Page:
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MICH-1.2 Data Details

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MICH-1.2 Reduce the rate of fetal and infant deaths during perinatal period (28 weeks of gestation to less than 7 days after birth)

About the Data

Description of the data source, numerator, denominator, survey questions, and other relevant details about the national estimate.

Data Source: 
Linked Birth/Infant Death Data Set
National Vital Statistics System-Fetal Death
Changed Since the Healthy People 2020 Launch: 
Yes
Measure: 
per 1,000 live births plus fetal deaths
Baseline (Year): 
6.6 (2005)
Target: 
5.9
Target-Setting Method: 
10 percent improvement
Numerator: 

Number of fetal and infant deaths during the perinatal period (28 weeks of gestation to 7 days after birth)

Denominator: 

Number of live births plus fetal deaths of at least 28 weeks of gestation

Comparable Healthy People 2010 Objective: 
Retained from HP2010 objective
Data Collection Frequency: 
Annual
Methodology Notes: 

    To create linked data files, death certificates are linked with corresponding birth certificates for infants who die in the U.S. before their first birthday. The linked file is used for calculating infant mortality rates by mother's race and ethnicity because these variables are more accurately collected on the birth certificate than the death certificate.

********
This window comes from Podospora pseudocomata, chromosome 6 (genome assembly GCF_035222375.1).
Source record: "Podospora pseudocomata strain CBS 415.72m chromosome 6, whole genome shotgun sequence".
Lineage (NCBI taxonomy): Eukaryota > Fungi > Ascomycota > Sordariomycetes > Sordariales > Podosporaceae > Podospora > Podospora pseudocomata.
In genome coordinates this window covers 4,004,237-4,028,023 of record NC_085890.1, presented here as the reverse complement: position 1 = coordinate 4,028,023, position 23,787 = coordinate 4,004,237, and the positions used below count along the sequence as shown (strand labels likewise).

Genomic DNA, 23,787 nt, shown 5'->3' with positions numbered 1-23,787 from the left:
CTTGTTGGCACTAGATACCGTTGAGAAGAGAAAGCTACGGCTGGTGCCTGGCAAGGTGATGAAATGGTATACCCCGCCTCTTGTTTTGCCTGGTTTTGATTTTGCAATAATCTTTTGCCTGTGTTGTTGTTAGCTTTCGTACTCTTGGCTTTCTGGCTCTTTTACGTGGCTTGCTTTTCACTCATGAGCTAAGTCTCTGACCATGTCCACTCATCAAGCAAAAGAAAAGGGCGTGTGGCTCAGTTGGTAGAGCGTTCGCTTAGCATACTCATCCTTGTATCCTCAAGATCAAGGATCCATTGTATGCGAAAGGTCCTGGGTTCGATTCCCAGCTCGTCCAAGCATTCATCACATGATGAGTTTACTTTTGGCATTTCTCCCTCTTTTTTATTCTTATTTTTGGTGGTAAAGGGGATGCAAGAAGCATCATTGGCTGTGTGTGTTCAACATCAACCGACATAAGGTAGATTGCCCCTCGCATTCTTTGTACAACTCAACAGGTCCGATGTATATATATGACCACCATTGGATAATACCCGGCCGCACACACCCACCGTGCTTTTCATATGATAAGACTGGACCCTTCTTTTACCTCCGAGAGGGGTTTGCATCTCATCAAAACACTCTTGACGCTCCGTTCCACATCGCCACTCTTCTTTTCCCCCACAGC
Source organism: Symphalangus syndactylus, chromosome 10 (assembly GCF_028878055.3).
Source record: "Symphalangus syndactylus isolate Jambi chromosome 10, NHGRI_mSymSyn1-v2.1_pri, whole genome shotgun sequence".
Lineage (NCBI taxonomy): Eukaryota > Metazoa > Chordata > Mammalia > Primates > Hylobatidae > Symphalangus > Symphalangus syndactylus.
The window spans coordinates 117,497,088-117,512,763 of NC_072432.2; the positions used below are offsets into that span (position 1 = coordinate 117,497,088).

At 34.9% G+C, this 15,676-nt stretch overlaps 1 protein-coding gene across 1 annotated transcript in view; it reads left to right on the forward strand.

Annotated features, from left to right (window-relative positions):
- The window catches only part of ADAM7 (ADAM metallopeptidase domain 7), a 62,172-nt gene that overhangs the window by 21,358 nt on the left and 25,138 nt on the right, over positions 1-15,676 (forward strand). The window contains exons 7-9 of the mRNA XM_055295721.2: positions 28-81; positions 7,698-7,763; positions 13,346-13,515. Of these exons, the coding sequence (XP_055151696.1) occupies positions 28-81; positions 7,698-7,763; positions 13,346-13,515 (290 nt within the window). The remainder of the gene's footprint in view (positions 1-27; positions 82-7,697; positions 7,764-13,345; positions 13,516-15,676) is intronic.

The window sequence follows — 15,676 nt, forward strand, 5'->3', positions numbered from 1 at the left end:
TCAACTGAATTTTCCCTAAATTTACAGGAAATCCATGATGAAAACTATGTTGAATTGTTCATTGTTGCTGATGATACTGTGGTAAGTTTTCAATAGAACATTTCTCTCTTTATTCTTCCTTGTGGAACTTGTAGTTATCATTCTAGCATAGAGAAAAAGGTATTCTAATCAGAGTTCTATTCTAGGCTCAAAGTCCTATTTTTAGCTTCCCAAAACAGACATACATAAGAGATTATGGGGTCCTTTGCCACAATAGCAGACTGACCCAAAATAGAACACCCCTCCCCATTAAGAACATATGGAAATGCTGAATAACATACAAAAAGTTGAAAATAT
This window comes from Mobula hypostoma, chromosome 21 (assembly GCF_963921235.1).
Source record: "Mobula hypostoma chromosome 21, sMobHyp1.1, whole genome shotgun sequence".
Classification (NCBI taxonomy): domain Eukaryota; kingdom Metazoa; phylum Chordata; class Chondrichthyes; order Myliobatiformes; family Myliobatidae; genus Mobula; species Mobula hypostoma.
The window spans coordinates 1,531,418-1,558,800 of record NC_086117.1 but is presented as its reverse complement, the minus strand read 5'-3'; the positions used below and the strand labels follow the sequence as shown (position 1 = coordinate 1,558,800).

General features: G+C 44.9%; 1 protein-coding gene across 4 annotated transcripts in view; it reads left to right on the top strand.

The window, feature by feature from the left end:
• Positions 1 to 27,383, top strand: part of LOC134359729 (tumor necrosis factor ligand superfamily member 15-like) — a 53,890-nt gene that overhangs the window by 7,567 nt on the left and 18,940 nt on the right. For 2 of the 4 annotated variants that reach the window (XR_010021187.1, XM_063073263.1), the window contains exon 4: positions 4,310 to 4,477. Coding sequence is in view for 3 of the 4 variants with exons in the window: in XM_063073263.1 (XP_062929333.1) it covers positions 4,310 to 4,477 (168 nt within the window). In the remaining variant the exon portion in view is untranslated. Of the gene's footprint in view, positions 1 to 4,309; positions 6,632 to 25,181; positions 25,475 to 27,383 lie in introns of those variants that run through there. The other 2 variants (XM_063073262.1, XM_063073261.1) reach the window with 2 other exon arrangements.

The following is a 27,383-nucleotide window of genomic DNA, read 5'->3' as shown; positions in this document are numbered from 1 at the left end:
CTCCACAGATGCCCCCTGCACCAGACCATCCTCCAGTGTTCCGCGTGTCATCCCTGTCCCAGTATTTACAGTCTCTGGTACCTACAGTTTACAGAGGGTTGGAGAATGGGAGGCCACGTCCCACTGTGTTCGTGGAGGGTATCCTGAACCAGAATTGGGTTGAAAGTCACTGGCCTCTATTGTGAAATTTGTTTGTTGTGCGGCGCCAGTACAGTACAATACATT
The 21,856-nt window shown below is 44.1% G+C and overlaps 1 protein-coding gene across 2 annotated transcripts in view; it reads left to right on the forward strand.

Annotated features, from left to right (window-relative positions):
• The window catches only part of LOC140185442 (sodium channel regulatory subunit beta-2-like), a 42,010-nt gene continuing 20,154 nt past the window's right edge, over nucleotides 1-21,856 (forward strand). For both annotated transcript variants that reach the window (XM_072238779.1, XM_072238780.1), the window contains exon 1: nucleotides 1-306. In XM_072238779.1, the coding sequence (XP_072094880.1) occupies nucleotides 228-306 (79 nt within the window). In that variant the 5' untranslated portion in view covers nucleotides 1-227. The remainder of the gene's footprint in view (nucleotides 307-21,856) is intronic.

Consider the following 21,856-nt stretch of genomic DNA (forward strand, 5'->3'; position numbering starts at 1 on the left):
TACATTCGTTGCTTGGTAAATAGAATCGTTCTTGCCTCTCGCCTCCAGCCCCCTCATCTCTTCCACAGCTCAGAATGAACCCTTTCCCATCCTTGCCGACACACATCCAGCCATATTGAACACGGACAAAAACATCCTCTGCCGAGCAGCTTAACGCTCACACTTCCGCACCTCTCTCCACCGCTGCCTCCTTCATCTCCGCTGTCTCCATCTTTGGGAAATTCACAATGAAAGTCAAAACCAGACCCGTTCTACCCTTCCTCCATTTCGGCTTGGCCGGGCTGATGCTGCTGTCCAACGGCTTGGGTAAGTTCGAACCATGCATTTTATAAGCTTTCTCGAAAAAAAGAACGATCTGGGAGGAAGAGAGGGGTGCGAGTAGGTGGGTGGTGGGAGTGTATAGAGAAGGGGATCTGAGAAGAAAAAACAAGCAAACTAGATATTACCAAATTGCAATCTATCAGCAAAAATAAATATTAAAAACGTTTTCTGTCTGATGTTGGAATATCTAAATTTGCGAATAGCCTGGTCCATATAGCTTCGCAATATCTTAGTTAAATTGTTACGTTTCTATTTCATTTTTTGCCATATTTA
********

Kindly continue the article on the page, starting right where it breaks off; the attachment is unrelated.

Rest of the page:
Beginning with the 2015 data year, the obstetric estimate of gestation at delivery (OE) is considered the standard measure for estimating gestational age in perinatal mortality. The OE replaces the measure based on the interval between the first day of the last normal menses (LMP) and the date of delivery — which was used for the 2005 to 2014 data.

    This transition was made because of the increasing evidence of the greater validity of the OE compared with the LMP-based measure. Accordingly, beginning with the 2015 data year, gestational age data are based on the OE.

    Descriptions of LMP and OE have been published by NCHS.

    The use of the different gestational age measures resulted in only a small difference in the total number of live births plus fetal deaths at 28 weeks of gestation to less than 7 days after birth in 2015 (3,990,452 vs 3,989,866). For 2015, the OE-based perinatal mortality rate was 6.0 fetal and infant deaths at 28 weeks of gestation to 7 days after birth per 1,000 live births and fetal deaths, compared to the LMP-based rate of 6.1

Trend Issues: 
Reporting of marital status of mother was discontinued in 2014.

Revision History

Any change to the objective text, baseline, target, target-setting method or data source since the Healthy People 2020 launch.

Description of Changes Since the Healthy People 2020 Launch: 
In 2017, the estimates for geographic location were updated to reflect the 2013 urban/rural classification scheme.

References

Additional resources about the objective

  1. MacDorman MF, Kirmeyer S. Fetal and perinatal mortality, United States, 2005. National vital statistics reports; vol 57 no 8. Hyattsville, MD: National Center for Health Statistics. 2009.
  2. Mathews TJ, MacDorman MF. Infant mortality statistics from the 2006 period linked birth/infant death data set. National vital statistics report; vol 58 no 17. Hyattsville, MD: NCHS; 2010.